The Program is currently focusing its work on recruiting for the Health and Disability Fellowship Program, providing education on seasonal flu vaccinations for children with special healthcare needs, adults with disabilities and pregnant women, and maintaining partnerships with organizations also focused on inclusion, such as The Arc of the United States.

Strategies for Inclusion

There are a number of ways, internally and externally, to include people with disabilities in LHD planning. As one of its numerous resources, NACCHO developed an inclusion guide detailing tips and strategies to do just that. To promote awareness within, LHDs should identify a health disabilities champion inside their agency: someone who has a personal history with or interest in disabilities, and who can connect the health department to appropriate organizations serving the population. LHDs should also take logistical steps to make programs and services accessible to people with disabilities, including budgeting in advance for programs. And, implementing policy change will help raise awareness among health department staff.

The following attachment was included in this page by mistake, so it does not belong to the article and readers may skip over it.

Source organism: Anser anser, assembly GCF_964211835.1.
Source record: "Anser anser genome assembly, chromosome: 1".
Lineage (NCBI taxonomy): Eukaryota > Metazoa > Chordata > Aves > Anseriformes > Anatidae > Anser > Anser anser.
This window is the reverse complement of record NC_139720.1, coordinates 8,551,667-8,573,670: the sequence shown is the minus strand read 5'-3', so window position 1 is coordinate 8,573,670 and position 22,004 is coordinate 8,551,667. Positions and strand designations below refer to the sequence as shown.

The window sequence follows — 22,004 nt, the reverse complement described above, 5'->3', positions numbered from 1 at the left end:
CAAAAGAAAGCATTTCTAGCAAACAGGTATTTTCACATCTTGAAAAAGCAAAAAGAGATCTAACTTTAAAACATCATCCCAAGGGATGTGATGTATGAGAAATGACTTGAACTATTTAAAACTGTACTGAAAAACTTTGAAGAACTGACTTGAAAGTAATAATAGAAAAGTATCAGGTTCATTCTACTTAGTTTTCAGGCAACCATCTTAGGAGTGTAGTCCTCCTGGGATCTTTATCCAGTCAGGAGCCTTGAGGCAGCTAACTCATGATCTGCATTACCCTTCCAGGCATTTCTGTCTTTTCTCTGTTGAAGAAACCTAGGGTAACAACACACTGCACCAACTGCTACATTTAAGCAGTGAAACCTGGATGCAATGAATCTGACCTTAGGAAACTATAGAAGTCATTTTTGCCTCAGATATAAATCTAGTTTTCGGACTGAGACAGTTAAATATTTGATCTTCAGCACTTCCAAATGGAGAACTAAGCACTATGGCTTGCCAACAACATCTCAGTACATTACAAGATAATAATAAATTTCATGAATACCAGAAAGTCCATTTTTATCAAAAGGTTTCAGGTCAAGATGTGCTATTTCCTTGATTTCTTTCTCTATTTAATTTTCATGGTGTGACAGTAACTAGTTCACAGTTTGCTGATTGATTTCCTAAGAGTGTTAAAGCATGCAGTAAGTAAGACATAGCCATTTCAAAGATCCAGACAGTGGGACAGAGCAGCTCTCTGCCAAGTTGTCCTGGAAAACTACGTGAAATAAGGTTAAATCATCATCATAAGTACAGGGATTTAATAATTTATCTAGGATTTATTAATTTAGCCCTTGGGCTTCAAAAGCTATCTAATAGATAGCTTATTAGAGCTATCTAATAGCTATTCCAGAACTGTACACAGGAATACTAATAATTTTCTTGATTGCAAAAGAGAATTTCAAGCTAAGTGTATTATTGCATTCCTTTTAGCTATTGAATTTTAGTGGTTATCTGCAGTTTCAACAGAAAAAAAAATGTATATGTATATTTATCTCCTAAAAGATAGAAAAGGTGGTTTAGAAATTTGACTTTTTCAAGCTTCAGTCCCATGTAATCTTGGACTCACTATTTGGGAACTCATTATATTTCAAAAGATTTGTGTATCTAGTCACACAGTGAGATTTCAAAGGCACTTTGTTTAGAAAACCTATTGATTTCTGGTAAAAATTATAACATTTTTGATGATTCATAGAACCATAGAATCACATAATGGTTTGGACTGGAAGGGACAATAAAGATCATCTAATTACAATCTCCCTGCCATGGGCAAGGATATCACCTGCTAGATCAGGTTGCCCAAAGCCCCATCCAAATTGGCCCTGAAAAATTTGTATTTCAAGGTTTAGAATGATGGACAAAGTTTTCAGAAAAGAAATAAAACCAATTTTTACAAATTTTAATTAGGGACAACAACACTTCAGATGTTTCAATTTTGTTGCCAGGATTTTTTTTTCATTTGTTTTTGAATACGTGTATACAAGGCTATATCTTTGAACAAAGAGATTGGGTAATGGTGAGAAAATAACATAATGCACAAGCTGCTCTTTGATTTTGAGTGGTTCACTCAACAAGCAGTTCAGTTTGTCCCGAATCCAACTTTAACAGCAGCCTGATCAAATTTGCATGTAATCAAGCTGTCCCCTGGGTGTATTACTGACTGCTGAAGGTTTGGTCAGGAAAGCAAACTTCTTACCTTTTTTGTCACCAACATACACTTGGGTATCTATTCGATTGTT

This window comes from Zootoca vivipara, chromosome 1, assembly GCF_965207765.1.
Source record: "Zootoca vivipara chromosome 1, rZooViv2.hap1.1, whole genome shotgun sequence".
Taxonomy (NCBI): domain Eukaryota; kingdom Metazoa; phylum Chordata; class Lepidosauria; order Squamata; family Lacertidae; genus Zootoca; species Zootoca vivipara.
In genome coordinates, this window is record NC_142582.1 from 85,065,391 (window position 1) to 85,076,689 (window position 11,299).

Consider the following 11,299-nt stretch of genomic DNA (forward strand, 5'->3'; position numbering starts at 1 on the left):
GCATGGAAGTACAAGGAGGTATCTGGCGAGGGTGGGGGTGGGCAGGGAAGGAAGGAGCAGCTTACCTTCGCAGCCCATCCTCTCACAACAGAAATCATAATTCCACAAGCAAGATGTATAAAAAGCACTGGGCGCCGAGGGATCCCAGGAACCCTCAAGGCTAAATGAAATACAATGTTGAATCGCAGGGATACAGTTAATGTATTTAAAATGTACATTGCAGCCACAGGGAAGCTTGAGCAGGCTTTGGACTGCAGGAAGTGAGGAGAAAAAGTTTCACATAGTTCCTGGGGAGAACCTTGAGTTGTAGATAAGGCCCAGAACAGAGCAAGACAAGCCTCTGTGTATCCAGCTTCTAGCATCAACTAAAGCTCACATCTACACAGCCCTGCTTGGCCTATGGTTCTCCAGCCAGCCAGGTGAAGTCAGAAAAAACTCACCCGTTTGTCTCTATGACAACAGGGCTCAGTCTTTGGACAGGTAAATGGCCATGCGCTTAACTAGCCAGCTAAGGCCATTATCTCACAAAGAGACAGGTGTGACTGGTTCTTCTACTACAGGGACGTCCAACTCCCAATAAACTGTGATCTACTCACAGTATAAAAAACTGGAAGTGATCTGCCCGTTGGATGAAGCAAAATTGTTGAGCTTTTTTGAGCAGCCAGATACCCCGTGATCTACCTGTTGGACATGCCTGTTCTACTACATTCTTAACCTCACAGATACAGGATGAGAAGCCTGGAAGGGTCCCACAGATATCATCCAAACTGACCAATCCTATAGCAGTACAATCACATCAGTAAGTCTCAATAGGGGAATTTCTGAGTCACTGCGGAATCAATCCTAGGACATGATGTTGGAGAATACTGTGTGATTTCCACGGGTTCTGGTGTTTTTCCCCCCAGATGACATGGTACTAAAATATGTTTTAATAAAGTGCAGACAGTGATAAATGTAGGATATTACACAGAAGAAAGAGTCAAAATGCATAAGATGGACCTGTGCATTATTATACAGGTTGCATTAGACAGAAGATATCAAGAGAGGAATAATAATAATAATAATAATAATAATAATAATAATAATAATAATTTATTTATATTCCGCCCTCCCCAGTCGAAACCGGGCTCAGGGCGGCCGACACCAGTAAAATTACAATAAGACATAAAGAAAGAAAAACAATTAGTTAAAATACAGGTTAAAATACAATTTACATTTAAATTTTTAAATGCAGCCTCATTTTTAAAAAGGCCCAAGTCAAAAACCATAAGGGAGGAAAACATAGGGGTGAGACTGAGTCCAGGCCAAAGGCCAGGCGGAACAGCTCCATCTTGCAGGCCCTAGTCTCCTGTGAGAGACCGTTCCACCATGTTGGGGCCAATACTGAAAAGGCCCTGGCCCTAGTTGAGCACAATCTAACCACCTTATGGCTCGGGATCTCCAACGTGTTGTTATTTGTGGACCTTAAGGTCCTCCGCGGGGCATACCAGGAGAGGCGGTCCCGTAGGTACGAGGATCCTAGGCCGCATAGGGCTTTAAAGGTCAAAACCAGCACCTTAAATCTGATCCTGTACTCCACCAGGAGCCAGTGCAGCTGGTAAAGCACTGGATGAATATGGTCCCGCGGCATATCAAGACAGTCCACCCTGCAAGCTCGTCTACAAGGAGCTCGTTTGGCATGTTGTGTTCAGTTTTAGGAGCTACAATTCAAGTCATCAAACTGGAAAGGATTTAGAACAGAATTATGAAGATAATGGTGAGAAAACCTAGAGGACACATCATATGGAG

But, raising awareness within the agency only addresses part of the challenge. LHDs need to work directly with the community to include people with disabilities. Solicit people for their input on programs and services; ask about their health needs and encourage their involvement in programming and planning. Data examination and the establishment of new partnerships can also provide insights into what health topics are most relevant to the community, and how people with disabilities can most benefit from inclusion efforts.

Northeast Texas Public Health District preparedness staff utilized such strategies in the wake of Hurricane Katrina, when they realized that educational medical resources weren’t available to members of the deaf community. To remedy that, they created a video series to be used in points of dispensing. The videos deliver information through American Sign Language and closed captioning, and provide information on the relevant disease, how to complete forms, types of medication being administered and possible side effects, where to report adverse reactions, and how to crush pills.

On the Horizon

Inclusion of people with disabilities supports preparedness. NACCHO continues to further this goal by reviewing all policy statements to ensure they promote inclusion of people with disabilities, to add additional tools and resources to the NACCHO Toolbox, develop additional practices for the Model Practices Program, and perform baseline data collection on LHD efforts.

For additional information and resources, visit the Health and Disability Resource Page and the NACCHO Bookstore.

About Katie Regan

Katie Regan serves as the Communications Specialist for Environmental Health, Pandemic Preparedness, and Catastrophic Response at NACCHO. Her work includes promoting local health departments' best practices through NACCHO's various storytelling and communications channels. Twitter: @katiejregan